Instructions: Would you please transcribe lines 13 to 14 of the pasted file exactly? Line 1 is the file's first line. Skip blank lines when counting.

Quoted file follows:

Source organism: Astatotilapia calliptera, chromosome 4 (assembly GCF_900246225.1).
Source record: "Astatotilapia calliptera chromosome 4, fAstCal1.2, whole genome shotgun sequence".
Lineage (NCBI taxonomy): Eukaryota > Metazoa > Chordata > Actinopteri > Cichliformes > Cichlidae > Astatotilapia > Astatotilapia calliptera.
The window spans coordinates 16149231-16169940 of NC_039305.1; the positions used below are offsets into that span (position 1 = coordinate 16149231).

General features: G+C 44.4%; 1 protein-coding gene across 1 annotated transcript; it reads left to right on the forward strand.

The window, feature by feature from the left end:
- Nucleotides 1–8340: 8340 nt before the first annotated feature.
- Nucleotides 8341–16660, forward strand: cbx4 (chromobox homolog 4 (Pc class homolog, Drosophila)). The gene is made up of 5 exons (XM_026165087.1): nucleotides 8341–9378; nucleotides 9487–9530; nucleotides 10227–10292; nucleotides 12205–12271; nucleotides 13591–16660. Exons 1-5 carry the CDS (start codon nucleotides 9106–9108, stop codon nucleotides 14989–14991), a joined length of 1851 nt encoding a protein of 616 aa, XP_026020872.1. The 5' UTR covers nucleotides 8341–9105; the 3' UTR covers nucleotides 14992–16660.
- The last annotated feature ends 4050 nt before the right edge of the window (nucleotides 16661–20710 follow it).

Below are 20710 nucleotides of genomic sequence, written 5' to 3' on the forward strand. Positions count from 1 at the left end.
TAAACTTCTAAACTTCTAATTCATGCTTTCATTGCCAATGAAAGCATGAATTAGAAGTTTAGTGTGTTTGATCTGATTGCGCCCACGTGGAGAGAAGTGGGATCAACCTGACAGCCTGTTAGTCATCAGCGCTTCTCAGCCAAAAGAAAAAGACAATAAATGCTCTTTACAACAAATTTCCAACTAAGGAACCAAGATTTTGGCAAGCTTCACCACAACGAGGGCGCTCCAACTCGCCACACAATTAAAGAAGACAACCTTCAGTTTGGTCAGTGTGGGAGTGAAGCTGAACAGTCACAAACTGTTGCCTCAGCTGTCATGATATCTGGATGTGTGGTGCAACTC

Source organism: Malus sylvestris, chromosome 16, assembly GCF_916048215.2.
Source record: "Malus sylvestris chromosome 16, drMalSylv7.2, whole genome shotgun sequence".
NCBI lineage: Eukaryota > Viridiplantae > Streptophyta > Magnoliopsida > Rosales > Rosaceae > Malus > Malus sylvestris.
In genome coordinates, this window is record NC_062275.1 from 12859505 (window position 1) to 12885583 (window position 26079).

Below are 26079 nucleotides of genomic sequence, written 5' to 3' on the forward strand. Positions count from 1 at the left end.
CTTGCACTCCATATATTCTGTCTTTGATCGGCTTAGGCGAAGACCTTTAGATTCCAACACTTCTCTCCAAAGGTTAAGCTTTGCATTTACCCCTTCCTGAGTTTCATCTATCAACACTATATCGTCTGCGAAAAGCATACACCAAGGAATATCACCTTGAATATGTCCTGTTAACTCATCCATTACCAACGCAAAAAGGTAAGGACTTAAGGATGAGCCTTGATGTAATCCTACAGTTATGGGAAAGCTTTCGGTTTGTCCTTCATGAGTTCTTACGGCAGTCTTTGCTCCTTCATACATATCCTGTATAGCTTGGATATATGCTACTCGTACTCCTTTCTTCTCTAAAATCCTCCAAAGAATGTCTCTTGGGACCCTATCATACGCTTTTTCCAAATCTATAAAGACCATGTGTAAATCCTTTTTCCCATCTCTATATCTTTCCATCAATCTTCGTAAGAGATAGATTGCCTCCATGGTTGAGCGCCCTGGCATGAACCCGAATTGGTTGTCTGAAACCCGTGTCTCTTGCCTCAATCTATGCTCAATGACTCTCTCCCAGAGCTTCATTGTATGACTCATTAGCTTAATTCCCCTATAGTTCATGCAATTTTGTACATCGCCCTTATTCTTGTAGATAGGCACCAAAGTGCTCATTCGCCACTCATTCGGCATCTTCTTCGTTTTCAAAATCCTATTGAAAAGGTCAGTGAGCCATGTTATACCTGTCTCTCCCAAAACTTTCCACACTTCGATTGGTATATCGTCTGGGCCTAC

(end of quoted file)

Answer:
Source record: "Malus sylvestris chromosome 16, drMalSylv7.2, whole genome shotgun sequence".
NCBI lineage: Eukaryota > Viridiplantae > Streptophyta > Magnoliopsida > Rosales > Rosaceae > Malus > Malus sylvestris.